Category Archives: Learning from Jesus

The articles in Learning from Jesus have specific principles we can apply to our life and our relationship with others.

God Loves Pink Monkeys

There is a legend about a “pink monkey” which describes a behavioral experiment involving a group of monkeys. Supposedly, some behaviorists dyed one monkey pink and returned it to the monkey group. After a brief perusal of the pink monkey, the other monkeys attacked it so viciously that the researchers had to rescue the pink monkey.

This “Pink Monkey” experiment is not true, but rather a social parable about how human beings tend to treat those who are different. More often than not we tend to push off to the side those who are different; those who don’t readily fit into our picture of the norm.

Differences can include physical appearance, intellectual ability, physical ability or disability, personality, emotional states, mental health challenges and the like.  The “pink monkey” in the parable was different. He no longer blended in with the tribe. Therefore, he was suspect, he was isolated and attacked.

The sad part of this “pink monkey” story is that I learned about it through a high school girl. She read about the “Pink Monkey” experiment and likened it to in her peer group  – feeling the attack of disapproval, rejection and indifference. She believes herself to be a “Pink Monkey” rather that a wondrous creation of God reflecting His image.

This may be an extreme conclusion for her to draw, and may not totally reflect the whole reality of her situation, but it is how this young woman feels. I was deeply moved by this girl’s feelings and had to ask myself, “How am I doing at loving and accepting those who are different from the norm or from my expectations and standards?”

God Created “Pink Monkeys*” (*Please note I am in no way saying that man is a monkey, or that people who are different are monkeys. I am using this term to refer to all those who stand out from the norm like the “pink monkey in the story.)

I want to advocate that we see beyond the “pink” to the beauty of God in each person. “Pink Monkeys” are created in the image of God just as is everyone else.

  • “These are the family records of the descendants of Adam. On the day that God created man, He made him in the likeness of God…” Genesis 5:1
  • “So God created man in His own image; in the image of God He created him; male and female He created them.” Genesis 1:17
  • “But now, O Lord, you are our Father;we are the clay, and you are our potter; we are all the work of your hand.” Isaiah 64:8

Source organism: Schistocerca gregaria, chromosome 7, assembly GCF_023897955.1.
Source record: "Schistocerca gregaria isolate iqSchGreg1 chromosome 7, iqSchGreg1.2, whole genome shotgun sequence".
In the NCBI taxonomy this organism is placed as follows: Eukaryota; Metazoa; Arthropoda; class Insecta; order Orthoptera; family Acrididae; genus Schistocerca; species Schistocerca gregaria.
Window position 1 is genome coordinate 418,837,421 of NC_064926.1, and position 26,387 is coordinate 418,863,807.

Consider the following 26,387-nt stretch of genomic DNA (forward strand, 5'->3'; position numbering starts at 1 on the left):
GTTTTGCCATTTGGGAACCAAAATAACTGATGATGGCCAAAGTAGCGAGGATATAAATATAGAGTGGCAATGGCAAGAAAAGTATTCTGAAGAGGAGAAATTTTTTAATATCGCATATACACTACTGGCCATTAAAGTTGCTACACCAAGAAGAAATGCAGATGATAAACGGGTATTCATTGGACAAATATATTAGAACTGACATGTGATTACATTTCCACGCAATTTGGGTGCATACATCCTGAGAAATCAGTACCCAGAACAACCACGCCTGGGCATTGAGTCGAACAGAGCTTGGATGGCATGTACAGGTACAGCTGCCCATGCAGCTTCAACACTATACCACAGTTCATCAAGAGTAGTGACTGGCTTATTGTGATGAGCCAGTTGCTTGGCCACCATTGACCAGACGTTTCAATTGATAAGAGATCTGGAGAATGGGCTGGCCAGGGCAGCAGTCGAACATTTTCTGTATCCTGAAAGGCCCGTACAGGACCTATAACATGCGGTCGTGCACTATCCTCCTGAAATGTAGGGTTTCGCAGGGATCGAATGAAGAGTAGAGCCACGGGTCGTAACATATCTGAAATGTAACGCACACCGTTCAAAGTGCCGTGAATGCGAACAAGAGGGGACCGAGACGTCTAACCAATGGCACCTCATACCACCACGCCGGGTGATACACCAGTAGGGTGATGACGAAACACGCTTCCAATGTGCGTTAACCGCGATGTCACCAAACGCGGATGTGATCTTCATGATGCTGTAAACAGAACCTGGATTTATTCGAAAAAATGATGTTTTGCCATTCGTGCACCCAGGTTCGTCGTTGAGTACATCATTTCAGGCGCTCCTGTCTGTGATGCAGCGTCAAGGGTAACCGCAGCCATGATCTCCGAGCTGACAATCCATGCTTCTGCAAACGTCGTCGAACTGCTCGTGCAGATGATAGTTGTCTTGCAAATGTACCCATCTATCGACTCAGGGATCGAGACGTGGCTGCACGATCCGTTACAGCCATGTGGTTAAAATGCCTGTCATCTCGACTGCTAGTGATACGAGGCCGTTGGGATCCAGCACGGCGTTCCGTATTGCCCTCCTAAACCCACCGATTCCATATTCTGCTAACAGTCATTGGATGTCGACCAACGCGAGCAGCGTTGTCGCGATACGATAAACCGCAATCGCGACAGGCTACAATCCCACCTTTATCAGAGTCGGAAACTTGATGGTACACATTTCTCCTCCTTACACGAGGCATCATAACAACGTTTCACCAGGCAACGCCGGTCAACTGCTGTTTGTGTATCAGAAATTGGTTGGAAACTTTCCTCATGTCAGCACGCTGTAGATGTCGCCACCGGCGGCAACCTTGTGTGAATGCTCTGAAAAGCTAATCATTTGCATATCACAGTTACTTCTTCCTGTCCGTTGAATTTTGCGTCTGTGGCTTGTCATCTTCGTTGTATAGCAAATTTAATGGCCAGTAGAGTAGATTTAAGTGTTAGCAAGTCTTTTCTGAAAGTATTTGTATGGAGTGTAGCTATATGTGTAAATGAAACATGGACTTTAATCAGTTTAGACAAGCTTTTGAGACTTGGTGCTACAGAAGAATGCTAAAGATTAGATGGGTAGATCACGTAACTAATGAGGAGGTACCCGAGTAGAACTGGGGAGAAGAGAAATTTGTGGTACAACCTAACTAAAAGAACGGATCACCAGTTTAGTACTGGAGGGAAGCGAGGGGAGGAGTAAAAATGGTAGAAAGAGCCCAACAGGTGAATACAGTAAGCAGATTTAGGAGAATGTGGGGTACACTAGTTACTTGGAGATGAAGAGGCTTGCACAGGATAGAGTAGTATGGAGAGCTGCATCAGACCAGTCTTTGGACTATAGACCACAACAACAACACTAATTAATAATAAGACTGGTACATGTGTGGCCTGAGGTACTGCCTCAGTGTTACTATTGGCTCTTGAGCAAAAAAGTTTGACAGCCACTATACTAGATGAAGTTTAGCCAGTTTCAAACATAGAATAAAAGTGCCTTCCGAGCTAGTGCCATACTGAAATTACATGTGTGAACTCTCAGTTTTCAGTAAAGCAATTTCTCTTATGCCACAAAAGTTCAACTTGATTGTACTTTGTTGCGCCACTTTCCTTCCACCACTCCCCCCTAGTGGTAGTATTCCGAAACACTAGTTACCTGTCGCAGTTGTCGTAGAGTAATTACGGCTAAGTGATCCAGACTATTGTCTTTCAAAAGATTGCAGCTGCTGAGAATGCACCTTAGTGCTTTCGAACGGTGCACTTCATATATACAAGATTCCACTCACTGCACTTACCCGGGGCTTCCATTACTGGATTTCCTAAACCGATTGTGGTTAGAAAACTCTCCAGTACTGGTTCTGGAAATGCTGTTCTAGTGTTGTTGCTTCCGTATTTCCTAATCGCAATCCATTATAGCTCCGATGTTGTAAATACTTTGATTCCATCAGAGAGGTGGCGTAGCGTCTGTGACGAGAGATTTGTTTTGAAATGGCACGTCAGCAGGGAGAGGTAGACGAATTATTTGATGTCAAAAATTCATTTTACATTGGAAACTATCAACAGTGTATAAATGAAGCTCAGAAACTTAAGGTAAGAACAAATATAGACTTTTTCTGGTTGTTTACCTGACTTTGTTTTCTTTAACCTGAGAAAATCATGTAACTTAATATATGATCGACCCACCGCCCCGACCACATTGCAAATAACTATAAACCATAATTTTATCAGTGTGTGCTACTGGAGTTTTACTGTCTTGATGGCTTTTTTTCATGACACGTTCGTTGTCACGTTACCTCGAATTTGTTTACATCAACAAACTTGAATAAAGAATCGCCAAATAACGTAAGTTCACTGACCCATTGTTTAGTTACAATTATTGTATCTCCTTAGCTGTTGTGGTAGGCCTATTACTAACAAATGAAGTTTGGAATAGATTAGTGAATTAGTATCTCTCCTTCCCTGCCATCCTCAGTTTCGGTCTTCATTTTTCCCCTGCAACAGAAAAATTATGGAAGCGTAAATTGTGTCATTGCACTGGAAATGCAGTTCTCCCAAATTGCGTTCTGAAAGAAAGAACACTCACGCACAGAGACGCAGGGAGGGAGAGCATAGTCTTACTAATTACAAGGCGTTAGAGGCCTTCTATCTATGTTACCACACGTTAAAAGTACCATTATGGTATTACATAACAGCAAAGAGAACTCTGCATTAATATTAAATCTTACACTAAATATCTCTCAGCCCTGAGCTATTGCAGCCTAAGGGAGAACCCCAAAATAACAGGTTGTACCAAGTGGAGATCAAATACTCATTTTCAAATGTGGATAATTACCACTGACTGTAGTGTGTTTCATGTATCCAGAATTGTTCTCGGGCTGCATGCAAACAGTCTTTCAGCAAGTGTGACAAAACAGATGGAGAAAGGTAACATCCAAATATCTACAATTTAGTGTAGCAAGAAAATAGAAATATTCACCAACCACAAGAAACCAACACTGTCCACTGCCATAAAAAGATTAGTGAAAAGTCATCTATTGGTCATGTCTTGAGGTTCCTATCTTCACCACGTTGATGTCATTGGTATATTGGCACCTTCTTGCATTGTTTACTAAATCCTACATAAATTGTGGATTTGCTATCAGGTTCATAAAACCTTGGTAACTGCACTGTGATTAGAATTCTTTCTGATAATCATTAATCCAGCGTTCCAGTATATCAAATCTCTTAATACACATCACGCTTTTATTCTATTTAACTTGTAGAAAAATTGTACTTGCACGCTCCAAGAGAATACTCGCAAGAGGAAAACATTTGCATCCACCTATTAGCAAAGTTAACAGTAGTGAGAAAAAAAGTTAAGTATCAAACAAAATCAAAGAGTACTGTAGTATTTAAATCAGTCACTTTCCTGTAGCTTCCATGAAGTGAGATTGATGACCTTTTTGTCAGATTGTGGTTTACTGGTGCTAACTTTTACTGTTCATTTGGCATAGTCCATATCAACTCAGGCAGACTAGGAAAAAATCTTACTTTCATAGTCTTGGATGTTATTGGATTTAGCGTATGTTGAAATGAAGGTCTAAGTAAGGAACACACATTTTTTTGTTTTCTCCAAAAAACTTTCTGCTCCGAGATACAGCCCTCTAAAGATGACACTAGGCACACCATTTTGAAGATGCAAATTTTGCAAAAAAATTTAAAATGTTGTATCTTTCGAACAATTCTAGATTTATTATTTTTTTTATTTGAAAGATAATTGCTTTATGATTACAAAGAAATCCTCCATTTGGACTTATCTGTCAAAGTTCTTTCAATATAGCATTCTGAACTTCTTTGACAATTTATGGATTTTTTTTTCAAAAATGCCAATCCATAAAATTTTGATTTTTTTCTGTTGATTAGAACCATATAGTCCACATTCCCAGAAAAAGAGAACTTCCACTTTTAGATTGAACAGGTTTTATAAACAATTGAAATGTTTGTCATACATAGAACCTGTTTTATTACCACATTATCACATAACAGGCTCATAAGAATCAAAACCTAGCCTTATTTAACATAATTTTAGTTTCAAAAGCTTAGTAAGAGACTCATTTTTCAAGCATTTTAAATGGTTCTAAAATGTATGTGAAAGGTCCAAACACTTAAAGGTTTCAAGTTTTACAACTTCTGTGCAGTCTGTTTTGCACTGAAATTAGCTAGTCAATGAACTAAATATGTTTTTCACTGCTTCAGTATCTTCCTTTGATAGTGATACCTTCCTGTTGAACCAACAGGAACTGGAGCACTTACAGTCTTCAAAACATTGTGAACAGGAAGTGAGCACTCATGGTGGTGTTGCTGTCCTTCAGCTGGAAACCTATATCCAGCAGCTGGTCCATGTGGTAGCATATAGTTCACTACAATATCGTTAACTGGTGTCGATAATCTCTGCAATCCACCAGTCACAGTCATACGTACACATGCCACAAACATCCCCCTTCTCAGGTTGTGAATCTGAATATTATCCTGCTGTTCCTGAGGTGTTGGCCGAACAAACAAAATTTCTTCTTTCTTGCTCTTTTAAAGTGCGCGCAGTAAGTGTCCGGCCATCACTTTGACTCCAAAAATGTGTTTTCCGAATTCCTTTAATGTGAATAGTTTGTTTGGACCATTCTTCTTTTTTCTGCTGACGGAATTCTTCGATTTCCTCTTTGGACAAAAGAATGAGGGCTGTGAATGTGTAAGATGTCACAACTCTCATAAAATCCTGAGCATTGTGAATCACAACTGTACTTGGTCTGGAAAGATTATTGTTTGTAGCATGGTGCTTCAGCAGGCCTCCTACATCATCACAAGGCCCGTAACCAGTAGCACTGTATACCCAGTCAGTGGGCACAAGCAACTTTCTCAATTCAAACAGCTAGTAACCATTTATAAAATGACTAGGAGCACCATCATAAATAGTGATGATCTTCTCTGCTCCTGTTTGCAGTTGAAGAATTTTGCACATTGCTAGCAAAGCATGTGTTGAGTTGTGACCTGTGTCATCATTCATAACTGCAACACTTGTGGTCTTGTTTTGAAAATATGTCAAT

God creates us to reflect Him, His intelligence, creativity, capacity for love, mercy and so on. Each person in some way reflects God. People will look very different; have differing degrees of intellectual ability, different personalities, and contrasting emotional states. The type or amount of these qualities does not change the image of God within that person.

We, as God’s creations, are called to respect and respond to His image in others. I believe that is why “to love one another” is the second priority in God’s commands. By loving one another we demonstrate that we are in God’s image, and we bring out His image in others.

God Champions “Pink Monkeys”
In the scriptures we see that God has a heart for all people and He seems to especially seek out those who are marked as different in some way: physically, mentally, emotionally and spiritually. God has no partiality for those whom man deems as beautiful, whole, charismatic, successful, and so on. Scripture testifies to this.

  • “… who (God) shows no partiality to princes,nor regards the rich more than the poor, for they are all the work of his hands?” Job 34:19
  • “For the LORD your God is the God of gods and the Lord of lords, the great, the mighty, and the awesome God who does not show partiality …” Deuteronomy 10:17
  • “My brothers, show no partiality as you hold the faith in our Lord Jesus Christ, the Lord of glory.” James 2:1

Let’s look more closely at God’s love for those that man often finds wanting.

The Withered
There was a man in the synagogue who had a withered hand. It was physically distracting to others and useless to him. Performing daily tasks and earning a living with the use of only one hand was indeed challenging, especially in the age and society in which he lived.

Jesus had a heart to help this man by healing him. But the leaders in the synagogue did not care about this man’s life or his feelings. In fact, it seems they used him to trap Jesus by accusing Him of doing work (healing) on the Sabbath.